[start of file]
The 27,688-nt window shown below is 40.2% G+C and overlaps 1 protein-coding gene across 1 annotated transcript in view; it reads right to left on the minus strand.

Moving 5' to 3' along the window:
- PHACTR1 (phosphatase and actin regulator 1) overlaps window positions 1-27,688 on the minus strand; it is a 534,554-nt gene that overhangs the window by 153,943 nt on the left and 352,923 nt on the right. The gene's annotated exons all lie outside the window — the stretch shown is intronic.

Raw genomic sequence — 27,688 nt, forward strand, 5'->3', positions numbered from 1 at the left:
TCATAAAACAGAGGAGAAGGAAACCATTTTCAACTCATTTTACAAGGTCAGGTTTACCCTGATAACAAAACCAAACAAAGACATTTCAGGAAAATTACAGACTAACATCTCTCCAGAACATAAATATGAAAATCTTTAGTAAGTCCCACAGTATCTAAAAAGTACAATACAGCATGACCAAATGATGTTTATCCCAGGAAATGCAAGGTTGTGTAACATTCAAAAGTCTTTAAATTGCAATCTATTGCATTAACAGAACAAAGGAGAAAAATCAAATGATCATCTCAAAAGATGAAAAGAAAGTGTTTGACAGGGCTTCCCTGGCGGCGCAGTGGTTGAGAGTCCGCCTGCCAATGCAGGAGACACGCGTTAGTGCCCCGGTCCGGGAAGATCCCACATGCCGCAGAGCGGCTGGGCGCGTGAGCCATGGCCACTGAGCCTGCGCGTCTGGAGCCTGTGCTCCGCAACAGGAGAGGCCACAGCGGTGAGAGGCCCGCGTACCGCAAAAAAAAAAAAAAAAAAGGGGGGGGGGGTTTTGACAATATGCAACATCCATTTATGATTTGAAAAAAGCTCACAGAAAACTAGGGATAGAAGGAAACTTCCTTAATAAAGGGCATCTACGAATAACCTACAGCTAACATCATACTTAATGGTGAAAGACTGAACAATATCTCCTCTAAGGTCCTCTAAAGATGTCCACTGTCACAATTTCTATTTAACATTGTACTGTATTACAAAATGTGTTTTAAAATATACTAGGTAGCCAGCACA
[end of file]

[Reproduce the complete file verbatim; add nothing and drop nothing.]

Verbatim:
The 27,688-nt window shown below is 40.2% G+C and overlaps 1 protein-coding gene across 1 annotated transcript in view; it reads right to left on the minus strand.

Moving 5' to 3' along the window:
- PHACTR1 (phosphatase and actin regulator 1) overlaps window positions 1-27,688 on the minus strand; it is a 534,554-nt gene that overhangs the window by 153,943 nt on the left and 352,923 nt on the right. The gene's annotated exons all lie outside the window — the stretch shown is intronic.

Raw genomic sequence — 27,688 nt, forward strand, 5'->3', positions numbered from 1 at the left:
TCATAAAACAGAGGAGAAGGAAACCATTTTCAACTCATTTTACAAGGTCAGGTTTACCCTGATAACAAAACCAAACAAAGACATTTCAGGAAAATTACAGACTAACATCTCTCCAGAACATAAATATGAAAATCTTTAGTAAGTCCCACAGTATCTAAAAAGTACAATACAGCATGACCAAATGATGTTTATCCCAGGAAATGCAAGGTTGTGTAACATTCAAAAGTCTTTAAATTGCAATCTATTGCATTAACAGAACAAAGGAGAAAAATCAAATGATCATCTCAAAAGATGAAAAGAAAGTGTTTGACAGGGCTTCCCTGGCGGCGCAGTGGTTGAGAGTCCGCCTGCCAATGCAGGAGACACGCGTTAGTGCCCCGGTCCGGGAAGATCCCACATGCCGCAGAGCGGCTGGGCGCGTGAGCCATGGCCACTGAGCCTGCGCGTCTGGAGCCTGTGCTCCGCAACAGGAGAGGCCACAGCGGTGAGAGGCCCGCGTACCGCAAAAAAAAAAAAAAAAAAGGGGGGGGGGGTTTTGACAATATGCAACATCCATTTATGATTTGAAAAAAGCTCACAGAAAACTAGGGATAGAAGGAAACTTCCTTAATAAAGGGCATCTACGAATAACCTACAGCTAACATCATACTTAATGGTGAAAGACTGAACAATATCTCCTCTAAGGTCCTCTAAAGATGTCCACTGTCACAATTTCTATTTAACATTGTACTGTATTACAAAATGTGTTTTAAAATATACTAGGTAGCCAGCACA